• Use an MFD from Raymarine, Garmin, Furuno, Sirnrad, etc. and disable its WiFi,
• Use OpenCPN on a laptop (preferably running Linux) as a backup MFD,
• Use a Raspberry PI NAS (Network Accessed Storage) for storage of naval charts, music (as MP3), video, photography, etc. that is connected to your hardwired Ethernet on-boat networking,
• Avoid accessing websites that only offer HTTP and instead always use HTTPS whenever possible (i.e. secure access),
• Have a single point of egress for Internet from your boat~ a hardwired CAT-5 connection to a Raspberry Pi used as firewall and TOR proxy box (search for the Onion Pi) and connect that hardware proxy box to a single omni-directional WiFi antenna.
If WiFi exits and enters your boat using an up-to-date version of TOR (currently v3) using its web browser and email programs you will be reasonably safe anywhere in the world. The current WP A2 encryption flaw is not the only reason that WiFi use in unsafe ports, marinas, and anchorages is problematic. Even if a crook cannot decrypt your data on WiFi a lot of info is available from just knowing whether WiFi is in use—are you on the boat, are you asleep? Ideally we would have an autonomous means of sending out dummy WiFi messages at time we are off the boat or asleep.
An interesting Linux OS for sailboat cruiser use is Endless OS (https://EndlessOS.com/home/). It has the intended use of someone in a poor nation who either does not have Internet access or only very slow access to Internet. It has a good deal of the Internet’ s usefulness stored off-line on your laptop hard disk, and it can access web content that is useful from slow speed Internet access (perhaps at night while you are asleep) and make it available from your harddisk when you want to access it.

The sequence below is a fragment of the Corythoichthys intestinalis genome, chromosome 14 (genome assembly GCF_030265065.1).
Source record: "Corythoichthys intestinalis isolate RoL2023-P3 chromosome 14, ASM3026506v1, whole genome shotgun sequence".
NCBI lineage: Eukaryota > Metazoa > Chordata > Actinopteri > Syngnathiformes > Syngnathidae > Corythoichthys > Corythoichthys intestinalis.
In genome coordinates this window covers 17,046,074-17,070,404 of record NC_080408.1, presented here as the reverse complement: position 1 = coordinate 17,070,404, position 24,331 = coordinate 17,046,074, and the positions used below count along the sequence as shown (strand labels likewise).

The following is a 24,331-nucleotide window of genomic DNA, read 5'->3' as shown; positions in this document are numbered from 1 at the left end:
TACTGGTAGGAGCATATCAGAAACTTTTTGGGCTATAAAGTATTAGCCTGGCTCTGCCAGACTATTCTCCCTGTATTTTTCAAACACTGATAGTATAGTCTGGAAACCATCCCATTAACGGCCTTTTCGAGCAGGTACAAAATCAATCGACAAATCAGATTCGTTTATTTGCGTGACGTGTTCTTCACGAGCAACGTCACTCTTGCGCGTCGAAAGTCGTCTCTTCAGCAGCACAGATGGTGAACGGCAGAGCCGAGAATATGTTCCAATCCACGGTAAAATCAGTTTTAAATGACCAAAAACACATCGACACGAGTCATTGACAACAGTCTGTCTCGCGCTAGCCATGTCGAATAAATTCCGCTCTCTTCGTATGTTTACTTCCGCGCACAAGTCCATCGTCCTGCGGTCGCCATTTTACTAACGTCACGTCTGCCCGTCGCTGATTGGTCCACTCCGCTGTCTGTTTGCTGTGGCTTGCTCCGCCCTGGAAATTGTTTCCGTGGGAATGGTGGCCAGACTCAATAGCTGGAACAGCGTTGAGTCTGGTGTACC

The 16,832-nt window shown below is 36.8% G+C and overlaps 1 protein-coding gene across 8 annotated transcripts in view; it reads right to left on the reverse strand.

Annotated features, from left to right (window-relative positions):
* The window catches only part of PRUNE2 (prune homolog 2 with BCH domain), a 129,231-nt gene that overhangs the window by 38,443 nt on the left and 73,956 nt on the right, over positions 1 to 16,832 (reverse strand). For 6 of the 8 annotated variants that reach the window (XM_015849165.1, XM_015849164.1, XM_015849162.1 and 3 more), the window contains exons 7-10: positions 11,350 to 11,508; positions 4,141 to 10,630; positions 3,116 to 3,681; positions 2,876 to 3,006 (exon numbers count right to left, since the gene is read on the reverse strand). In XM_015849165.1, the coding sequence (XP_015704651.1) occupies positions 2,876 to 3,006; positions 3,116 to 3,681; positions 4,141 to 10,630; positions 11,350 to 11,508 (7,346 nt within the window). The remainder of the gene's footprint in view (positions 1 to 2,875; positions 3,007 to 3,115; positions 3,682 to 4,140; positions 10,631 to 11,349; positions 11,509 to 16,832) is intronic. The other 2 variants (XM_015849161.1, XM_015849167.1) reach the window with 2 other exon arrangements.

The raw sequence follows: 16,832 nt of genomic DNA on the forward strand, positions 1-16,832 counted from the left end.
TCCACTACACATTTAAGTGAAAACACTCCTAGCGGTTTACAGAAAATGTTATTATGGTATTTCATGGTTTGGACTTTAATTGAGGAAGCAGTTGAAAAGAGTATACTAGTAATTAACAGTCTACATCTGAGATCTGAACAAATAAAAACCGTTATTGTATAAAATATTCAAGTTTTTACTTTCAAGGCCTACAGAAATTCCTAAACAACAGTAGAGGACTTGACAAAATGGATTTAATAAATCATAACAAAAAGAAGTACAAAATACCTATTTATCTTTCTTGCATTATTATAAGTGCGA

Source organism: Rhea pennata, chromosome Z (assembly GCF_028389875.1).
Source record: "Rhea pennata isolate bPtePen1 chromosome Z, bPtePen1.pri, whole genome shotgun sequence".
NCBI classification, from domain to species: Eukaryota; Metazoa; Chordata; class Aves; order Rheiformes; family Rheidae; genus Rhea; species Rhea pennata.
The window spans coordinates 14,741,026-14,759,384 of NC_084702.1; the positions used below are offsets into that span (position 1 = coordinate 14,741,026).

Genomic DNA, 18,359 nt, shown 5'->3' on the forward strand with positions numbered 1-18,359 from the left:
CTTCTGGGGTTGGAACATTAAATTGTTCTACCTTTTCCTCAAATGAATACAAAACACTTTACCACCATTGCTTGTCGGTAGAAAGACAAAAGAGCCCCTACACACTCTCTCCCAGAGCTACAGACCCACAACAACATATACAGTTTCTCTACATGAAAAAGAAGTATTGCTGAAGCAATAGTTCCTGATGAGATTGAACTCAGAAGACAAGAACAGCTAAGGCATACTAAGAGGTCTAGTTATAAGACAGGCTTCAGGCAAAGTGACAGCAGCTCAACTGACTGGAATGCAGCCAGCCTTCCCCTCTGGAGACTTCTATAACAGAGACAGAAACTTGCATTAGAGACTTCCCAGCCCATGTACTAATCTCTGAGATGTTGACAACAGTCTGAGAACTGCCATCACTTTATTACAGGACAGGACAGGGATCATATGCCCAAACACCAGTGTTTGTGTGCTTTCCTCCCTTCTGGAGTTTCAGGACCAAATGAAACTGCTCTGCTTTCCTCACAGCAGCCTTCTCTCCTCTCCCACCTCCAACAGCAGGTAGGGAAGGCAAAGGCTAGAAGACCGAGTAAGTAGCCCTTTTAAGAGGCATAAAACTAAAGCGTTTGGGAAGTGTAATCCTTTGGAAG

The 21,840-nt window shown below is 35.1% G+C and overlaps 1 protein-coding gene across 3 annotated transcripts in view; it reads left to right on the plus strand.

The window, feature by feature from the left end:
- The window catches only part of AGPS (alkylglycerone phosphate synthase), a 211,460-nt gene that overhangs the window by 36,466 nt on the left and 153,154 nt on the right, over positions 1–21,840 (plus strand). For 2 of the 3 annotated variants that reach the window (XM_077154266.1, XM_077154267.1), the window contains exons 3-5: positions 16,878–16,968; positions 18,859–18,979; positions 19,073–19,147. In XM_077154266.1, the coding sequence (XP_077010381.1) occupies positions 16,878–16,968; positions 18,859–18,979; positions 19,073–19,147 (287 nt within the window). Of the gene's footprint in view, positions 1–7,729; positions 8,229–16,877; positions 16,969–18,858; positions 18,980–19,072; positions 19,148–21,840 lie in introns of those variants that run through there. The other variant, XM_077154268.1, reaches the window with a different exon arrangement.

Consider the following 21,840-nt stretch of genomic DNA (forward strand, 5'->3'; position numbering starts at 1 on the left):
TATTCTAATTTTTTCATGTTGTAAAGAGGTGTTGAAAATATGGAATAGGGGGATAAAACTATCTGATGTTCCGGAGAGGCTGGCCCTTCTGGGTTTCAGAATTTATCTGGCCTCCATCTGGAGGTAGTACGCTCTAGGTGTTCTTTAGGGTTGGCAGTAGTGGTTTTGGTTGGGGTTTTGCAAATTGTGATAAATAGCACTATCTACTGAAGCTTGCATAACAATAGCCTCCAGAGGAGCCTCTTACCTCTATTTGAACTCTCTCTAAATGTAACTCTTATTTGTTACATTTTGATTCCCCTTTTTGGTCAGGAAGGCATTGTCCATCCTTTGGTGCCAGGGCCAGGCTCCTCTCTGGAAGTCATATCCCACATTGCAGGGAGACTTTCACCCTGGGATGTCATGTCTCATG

People need to be contacting the Endless OS Linux developers and requesting that they create a version of Endless OS that is designed for sailboat cruisers and RVers (both of whom often have only slow WiFi access to Internet at marinas and campgrounds). A sailing/RVing version of Endless OS Linux that had OpenCPN and other programs of use to sailboat cruisers would be invaluable. The Endless OS folks also sell low cost, low power computers with Endless OS Linux pre-installed. It could also be booted up on from a USB thumb-drive with Endless OS Linux (or any other Linux distro-TOR or etc.) on a MacBook or Windows laptop without modifying the hard disk or SSD.
3M Foam for Canvas
As a sailmaker and canvas guy, I can say that you almost got there with your report on contact cement for canvas, but you appear to have used the liquid version with a brush (see “Fixing Tears in Sunbrella Boat Canvas,” PS September 2017). In my humble opinion, the only adhesive to use on fabric is an aerosol contact cement. 3M FoamFast 74 is available in many hardware stores. It may be the most expensive, but it is still preferred especially for loaded areas like sails. Mask off an area the size of the patch and lightly coat both sides. Allow to flash off till it no longer transfers. Repeat for structural areas. Carefully align (it’s a one shot deal) and press down thoroughly. Please don’t use duct tape or other gooey glues and adhesives. They will just gum up our sewing machine when you finally bring it in for a real repair and we will have to charge you cleaning time.
Dorsal Sails and Canvas,
Sturgeon Bay, Wisconsin
In the November 2017 issue of Practical Sailor the caption for photo #2 on page 2 in the “How We Tested”
section suggested that the tester had repaired the webbing on a rotted Lifesling II using PL S40 adhesive. The repair was to the Lifesling’s protective cover which is stored on the stern rail. Deteriorated webbing on the Lifesling is a much more significant repair—since this webbing can be load bearing during a rescue.